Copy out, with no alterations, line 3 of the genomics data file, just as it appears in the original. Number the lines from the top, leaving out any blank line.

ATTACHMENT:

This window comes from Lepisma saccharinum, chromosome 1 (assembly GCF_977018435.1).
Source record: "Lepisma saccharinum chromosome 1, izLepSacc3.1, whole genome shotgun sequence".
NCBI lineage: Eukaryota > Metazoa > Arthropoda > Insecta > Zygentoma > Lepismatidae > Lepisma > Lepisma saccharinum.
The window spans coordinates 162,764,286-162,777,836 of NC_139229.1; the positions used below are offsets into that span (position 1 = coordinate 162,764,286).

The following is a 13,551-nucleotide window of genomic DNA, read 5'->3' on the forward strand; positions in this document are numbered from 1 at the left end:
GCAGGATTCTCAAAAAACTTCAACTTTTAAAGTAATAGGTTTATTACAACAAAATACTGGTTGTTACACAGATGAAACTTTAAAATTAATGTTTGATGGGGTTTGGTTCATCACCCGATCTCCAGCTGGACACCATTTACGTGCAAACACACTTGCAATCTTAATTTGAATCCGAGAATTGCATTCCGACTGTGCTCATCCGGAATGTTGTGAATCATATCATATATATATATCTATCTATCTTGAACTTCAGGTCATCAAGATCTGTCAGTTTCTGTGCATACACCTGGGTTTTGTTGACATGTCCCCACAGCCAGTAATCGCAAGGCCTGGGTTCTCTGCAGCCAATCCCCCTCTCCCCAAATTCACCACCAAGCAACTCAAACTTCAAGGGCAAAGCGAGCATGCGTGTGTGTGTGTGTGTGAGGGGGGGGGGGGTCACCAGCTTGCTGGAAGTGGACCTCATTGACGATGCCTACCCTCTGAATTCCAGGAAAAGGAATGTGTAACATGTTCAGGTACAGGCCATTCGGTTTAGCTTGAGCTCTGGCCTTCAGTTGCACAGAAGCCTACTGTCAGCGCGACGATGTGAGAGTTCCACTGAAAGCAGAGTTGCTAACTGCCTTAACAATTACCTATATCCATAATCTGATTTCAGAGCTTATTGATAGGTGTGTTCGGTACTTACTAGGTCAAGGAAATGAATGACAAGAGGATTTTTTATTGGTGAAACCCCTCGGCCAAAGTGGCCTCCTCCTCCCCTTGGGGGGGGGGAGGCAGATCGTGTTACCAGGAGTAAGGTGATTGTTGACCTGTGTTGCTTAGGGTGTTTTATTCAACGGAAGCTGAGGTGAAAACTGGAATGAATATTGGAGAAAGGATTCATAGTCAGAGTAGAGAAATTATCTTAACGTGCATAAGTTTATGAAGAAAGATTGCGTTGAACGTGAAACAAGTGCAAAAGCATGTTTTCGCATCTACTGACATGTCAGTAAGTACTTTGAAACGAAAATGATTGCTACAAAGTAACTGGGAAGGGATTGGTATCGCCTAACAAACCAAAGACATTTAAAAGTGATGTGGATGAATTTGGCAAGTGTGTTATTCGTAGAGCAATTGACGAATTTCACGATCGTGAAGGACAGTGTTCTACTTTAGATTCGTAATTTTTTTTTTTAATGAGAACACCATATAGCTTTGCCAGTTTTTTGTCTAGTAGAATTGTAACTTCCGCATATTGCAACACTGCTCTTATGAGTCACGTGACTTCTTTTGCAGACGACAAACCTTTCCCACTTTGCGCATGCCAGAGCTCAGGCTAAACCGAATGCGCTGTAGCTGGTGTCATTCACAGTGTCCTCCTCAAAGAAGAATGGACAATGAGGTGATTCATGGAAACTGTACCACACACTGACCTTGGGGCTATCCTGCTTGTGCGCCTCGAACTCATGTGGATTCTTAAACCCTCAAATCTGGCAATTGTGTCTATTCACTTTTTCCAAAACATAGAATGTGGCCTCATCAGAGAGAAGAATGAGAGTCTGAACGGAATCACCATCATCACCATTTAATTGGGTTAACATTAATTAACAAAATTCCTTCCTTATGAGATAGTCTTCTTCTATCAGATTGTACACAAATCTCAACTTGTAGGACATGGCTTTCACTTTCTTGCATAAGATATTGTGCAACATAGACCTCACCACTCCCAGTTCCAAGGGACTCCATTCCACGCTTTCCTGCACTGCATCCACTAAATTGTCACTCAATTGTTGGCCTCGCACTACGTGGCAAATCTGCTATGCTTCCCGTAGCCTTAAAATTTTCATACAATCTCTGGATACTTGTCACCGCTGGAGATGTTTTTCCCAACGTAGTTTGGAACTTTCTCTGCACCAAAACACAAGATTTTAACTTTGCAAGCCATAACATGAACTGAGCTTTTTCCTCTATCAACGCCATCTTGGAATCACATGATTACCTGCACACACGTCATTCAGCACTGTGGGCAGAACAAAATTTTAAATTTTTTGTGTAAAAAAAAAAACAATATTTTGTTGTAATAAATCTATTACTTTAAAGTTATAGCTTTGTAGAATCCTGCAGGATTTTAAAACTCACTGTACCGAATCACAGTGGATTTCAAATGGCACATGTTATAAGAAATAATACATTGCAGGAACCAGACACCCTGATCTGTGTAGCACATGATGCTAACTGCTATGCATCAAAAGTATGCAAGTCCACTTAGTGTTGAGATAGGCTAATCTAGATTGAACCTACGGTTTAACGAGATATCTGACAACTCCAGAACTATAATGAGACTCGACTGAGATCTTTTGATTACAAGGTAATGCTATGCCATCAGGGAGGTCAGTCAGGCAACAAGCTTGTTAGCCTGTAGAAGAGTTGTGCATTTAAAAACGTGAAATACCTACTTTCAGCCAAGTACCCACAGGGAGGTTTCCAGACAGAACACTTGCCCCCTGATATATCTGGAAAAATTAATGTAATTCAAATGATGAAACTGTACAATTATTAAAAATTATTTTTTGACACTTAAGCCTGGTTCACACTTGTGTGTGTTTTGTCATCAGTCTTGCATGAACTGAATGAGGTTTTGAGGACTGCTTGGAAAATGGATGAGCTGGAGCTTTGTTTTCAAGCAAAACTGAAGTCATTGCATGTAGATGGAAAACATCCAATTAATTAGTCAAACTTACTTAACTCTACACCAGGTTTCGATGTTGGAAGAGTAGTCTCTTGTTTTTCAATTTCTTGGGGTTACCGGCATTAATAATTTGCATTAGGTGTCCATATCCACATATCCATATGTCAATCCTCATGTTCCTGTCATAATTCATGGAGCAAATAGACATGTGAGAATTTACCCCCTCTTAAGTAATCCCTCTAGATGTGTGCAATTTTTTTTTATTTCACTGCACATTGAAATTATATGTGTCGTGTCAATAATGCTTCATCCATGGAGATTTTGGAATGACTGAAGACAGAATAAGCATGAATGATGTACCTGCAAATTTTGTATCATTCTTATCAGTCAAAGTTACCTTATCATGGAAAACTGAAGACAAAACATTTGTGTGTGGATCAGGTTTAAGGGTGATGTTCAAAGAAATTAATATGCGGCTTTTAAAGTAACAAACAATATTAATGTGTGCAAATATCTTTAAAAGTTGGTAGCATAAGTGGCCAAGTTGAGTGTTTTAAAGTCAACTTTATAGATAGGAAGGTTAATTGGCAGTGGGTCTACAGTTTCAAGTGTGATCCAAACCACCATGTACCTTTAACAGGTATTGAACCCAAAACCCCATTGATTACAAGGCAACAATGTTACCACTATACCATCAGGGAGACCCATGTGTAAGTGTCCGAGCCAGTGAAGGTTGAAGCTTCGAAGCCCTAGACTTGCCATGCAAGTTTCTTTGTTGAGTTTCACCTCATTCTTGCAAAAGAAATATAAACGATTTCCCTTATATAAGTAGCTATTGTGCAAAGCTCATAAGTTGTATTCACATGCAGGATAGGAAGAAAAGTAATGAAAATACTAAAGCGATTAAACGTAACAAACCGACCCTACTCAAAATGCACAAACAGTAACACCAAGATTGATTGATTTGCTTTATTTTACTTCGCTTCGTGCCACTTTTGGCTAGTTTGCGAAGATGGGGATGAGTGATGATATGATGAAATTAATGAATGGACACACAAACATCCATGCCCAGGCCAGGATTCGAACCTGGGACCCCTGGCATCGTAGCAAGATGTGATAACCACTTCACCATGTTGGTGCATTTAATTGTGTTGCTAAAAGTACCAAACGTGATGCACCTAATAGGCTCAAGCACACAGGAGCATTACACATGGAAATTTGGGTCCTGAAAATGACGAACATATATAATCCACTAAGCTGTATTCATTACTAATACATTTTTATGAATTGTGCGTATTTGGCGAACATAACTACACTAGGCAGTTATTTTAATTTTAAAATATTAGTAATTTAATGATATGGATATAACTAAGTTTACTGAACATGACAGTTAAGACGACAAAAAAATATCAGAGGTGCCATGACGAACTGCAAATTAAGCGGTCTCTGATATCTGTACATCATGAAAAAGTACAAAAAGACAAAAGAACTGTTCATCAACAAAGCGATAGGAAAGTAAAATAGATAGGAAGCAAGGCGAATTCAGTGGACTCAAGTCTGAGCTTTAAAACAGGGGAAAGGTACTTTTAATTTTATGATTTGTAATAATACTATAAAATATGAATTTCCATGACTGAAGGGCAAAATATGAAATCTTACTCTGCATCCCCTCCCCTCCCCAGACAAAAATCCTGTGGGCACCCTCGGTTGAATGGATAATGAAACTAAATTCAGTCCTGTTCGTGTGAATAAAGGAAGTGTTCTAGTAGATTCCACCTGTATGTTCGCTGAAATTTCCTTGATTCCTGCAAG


NCBI lineage: Eukaryota > Metazoa > Arthropoda > Insecta > Zygentoma > Lepismatidae > Lepisma > Lepisma saccharinum.